Cricket World Rewind: #OnThisDay - Sir Ian Botham strokes quickest double ton at The Oval in career-best knock
July 9, 1982 - 1982 was a year of football more than cricket, but Botham's fastest double century against India at The Oval was one of the sporting highlights of the year.
In the '82 FIFA World Cup in Spain between 13 June and 11 July, Italy beat West Germany 3-1 to be crowned the champions. Around the same time, India were on a three-Test tour of England.
One of the most exciting rivalries of the time was between two great all-rounders Ian Botham and Kapil Dev. By then, Botham had picked up 200 wickets and scored 2, 000 runs in what was a rare feat. Kapil Dev was slightly behind his competitor with 147 wickets and 1,468 runs.
England won the first match of the series by 7 wickets on the back of a century from Derek Randall, a 5-er from Botham and a 6-wicket haul from Bob Willis despite a match haul of 8 wickets from Kapil Dev to accompany his 131 runs and 157 from Dilip Vengsarkar.
The 2nd Test was drawn with Botham top scoring with 128.
England were in a place of comfort at 181/3 when Sir Ian Botham walked out to the crease. Geoff Cook and Chris Tavare had added 96 runs for the first wicket. Allan Lamb went on to score a fine century.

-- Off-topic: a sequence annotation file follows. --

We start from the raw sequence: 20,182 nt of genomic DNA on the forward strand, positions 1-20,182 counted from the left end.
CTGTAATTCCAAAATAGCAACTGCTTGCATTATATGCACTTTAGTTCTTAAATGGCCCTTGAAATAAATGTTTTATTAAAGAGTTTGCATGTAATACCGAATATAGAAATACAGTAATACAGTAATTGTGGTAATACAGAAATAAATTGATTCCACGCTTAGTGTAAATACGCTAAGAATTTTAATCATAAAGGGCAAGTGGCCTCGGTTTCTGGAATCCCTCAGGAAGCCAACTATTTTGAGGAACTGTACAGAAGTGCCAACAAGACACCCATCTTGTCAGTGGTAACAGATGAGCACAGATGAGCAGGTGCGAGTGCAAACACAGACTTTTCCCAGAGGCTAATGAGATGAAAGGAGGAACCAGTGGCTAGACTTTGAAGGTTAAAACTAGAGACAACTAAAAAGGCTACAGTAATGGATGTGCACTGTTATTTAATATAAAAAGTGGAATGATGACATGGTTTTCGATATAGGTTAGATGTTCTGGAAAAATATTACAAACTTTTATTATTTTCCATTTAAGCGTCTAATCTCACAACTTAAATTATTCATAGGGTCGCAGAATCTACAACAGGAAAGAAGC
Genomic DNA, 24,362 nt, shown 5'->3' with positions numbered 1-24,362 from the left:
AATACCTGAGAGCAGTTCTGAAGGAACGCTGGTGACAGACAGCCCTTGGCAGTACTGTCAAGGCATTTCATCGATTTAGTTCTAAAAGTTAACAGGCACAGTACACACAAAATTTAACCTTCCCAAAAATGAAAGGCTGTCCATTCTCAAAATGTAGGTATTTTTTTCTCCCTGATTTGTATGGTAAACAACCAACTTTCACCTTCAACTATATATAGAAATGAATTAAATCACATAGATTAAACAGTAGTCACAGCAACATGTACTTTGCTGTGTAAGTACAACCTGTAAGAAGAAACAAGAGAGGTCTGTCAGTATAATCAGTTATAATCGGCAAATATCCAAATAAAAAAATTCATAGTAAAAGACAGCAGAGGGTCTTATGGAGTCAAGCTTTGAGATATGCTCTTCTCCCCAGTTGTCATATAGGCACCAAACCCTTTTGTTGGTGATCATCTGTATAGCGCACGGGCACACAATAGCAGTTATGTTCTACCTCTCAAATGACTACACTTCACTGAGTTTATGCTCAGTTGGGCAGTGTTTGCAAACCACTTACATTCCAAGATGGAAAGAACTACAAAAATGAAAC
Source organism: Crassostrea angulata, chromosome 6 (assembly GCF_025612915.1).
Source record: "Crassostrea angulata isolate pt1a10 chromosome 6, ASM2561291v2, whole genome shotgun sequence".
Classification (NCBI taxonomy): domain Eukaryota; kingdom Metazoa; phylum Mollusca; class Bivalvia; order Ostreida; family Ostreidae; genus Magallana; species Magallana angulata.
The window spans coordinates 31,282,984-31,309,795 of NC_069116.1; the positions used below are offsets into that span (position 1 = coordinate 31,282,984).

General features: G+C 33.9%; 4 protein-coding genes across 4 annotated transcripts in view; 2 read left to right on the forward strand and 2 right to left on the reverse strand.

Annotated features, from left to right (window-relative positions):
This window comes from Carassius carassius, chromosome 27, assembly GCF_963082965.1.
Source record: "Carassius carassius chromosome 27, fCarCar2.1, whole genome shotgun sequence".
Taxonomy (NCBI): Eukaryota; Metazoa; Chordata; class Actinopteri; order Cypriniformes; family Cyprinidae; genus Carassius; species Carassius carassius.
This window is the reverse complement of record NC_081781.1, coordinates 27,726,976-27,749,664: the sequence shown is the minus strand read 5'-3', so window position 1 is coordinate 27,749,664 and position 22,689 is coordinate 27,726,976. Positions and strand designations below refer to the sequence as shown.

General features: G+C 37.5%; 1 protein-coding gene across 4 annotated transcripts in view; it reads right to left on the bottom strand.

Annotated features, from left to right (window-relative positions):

Botham began the carnage with a powerful stroke that crashed into Sunil Gavaskar's (who was fielding at silly point) shin, and ruled the Indian opener out of the match. He then cut ferociously and drove sumptuously, clubbing three sixes off spinner Dilip Doshi. The one that stood out was a towering one which made a hole in the pavilion's roof, thus rendering the shot immortal.
The bar at The Oval which was hitherto full, soon turned pin-drop silent as the spectators swarmed to see Botham in his element.
Another six off his counterpart Kapil Dev was also remarkable. Botham danced down the track and smashed a length ball from Kapil 40 yards over the long-on boundary.
By the time Botham was dismissed of an audacious reverse sweep, he had raced to 208 runs off just 226 deliveries. His 276-minute stay at the crease produced 4 sixes and 19 fours. The 208 remains his highest Test score. The all-rounder was awarded the Man of the Match in the tied game.
“It was fairly ordinary at The Oval until Ian Botham got to the wicket. Botham was simply in a world of his own. A feature of Botham’s innings was that it was a combination of aggressiveness and composure. For a guy to hit 200 in a Test match and not give one chance has got to be one of the most remarkable innings I have seen for a very long time,” wrote Jim Laker of the knock.
This was Botham's 10th century in only his 51st Test. In his last 51 matches, he only got four more.
Remarkably, his 208 was the fastest recorded Test double century at the time and the record stood for several years. With a paradigm shift in cricket, the knock now lies at the ninth place in the list of quickest double hundreds with Nathan Astle's 153-ball double ton the quickest.
For England, Ben Stokes now holds the record after he took just 163 deliveries to reach his double century against South Africa at Cape Town in 2016. Nevertheless, Botham's double ton is the only innings among the top 10 fastest double centuries to have been made before 2001-02 and still stands the test of time.
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